The Low Pay Commission has recommended that the national minimum wage for adults should rise to £6.50.

The recommendation will offer some relief to retailers after the Chancellor last month mooted an increase to £7. However, the increase from £6.31 would still represent an above-inflation rise of 3% - the first growth in real terms since 2008.

Business secretary Vince Cable will use the recommendation to inform his decision on setting the minimum wage, which George Osborne will reveal in the Budget announcement on March 19.

Retail bosses have warned against a spike in the minimum wage to £7 as it could damage the economic recovery.

James Lancaster, executive chairman of McColl’s, which this week floated on the Stock Exchange, told Retail Week: “For the last few years the increases have all been within reason. An immediate jump to £7 could damage the recovery. We have to make a living and we are not out of the woods yet in terms of the economy.” Half the staff employed by the retailer earn the minimum wage rate.

Former Tesco boss and current B&M Bargains chairman Terry Leahy said this week that the minimum wage was “good” for society but warned against any steep increase. “If you move it too quickly you start to compress wage levels and you can actually lose jobs,” he said.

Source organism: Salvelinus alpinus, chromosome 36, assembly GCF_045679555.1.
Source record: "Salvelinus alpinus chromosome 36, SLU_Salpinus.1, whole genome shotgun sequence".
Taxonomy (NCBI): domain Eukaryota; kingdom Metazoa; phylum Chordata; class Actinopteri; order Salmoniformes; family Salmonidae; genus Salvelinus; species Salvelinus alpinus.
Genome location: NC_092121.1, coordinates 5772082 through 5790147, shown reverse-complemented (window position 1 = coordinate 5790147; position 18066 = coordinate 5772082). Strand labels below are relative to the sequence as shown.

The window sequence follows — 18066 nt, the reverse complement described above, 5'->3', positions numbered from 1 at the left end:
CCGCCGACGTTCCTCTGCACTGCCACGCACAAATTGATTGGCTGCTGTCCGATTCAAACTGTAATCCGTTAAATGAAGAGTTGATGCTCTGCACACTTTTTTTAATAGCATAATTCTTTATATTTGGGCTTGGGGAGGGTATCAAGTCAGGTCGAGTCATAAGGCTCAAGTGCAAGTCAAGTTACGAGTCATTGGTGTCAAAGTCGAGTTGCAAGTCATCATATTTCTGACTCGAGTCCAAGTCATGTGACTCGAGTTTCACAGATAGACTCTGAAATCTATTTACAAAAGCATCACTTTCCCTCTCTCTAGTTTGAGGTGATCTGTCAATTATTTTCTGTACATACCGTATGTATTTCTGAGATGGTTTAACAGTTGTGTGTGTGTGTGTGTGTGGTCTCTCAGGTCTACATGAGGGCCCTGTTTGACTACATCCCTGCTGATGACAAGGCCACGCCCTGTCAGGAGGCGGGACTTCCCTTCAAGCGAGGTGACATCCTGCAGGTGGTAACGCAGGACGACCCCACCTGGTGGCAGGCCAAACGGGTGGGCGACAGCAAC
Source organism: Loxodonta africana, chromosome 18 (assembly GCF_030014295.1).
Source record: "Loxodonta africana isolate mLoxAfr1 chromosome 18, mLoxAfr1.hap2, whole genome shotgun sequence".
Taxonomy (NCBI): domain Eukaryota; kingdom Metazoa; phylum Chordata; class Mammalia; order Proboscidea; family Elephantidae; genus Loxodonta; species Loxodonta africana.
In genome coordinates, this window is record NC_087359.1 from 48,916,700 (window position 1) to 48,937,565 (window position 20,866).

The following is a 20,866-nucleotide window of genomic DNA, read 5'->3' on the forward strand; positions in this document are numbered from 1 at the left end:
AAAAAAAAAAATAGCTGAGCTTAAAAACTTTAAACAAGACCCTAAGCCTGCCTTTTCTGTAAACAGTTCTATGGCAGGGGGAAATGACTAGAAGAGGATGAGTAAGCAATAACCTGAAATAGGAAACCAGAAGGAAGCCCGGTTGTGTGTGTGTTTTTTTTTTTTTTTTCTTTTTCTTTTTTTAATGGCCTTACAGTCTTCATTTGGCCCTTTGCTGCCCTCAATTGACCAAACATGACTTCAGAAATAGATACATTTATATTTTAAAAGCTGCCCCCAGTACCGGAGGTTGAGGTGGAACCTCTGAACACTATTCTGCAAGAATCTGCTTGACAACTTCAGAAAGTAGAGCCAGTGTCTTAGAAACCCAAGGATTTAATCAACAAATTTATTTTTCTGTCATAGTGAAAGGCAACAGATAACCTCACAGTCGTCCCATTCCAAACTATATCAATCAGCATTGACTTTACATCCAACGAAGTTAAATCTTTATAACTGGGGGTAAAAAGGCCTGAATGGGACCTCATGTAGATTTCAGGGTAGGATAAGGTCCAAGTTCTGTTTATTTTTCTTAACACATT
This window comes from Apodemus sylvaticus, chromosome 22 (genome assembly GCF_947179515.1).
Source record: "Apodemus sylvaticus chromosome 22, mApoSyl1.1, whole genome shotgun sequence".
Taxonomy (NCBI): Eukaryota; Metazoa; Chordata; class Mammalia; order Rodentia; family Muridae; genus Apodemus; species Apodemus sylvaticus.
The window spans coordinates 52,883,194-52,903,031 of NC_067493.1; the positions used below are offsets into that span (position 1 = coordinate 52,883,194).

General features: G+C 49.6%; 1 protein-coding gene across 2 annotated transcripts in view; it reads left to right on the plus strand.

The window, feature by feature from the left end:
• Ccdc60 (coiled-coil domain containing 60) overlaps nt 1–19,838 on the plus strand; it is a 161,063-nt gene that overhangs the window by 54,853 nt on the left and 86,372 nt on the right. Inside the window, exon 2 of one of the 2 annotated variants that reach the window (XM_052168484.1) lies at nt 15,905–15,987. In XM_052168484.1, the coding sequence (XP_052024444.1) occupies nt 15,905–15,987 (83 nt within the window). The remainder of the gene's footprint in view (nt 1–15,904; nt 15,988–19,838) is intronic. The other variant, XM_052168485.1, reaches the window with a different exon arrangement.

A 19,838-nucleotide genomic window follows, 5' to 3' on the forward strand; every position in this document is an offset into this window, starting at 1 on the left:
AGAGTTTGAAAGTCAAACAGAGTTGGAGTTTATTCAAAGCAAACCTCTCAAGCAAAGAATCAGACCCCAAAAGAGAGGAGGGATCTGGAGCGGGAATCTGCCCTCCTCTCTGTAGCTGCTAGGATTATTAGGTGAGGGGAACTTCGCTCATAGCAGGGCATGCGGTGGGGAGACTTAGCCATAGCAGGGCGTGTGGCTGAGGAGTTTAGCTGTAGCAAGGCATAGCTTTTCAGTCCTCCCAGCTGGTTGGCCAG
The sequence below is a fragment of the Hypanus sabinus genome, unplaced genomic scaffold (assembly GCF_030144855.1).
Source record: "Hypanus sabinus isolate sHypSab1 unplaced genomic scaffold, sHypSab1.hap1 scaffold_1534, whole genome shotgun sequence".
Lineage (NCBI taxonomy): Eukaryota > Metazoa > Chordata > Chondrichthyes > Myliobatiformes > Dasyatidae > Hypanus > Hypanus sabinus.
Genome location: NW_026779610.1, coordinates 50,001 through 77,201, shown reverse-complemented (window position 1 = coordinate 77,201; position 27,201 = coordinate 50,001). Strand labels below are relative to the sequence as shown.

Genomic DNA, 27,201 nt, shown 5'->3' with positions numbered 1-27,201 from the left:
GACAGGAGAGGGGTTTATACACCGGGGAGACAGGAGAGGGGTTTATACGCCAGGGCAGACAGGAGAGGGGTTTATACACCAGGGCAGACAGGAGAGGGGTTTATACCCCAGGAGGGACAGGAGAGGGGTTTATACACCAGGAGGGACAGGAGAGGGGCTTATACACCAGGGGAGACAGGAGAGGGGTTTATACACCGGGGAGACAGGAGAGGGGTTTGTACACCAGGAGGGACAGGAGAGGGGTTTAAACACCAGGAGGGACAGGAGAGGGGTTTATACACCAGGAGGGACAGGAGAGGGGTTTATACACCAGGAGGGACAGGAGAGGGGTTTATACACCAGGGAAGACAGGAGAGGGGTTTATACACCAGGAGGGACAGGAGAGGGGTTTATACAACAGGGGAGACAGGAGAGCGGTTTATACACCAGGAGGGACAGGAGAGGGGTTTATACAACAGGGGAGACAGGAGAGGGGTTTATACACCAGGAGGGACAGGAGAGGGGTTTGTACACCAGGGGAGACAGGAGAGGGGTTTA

Peter Aldis, the boss of NBTY Europe which owns Holland & Barrett, said: “The minimum wage has got to be controlled. It puts pressure on differentials [of wage levels within companies]. At the same time there is the debacle around business rates which is also putting pressure on retailers.”

Cormac Tobin, managing director of Lloydspharmacy owner Celesio UK, said a steep rise would limit the retailer’s ability to invest in staff training and development.

“It’s a very simplistic approach,” he said. “The Government is not considering things that many retailers are doing [in addition], such as training and staff development. It’s not just about the money, it is the complete package.”

A British Retail Consortium spokesman said it has urged the Low Pay Commission to adopt a “cautious approach” when setting this year’s increase. “Increases should not exceed long-term average earnings growth,” he said.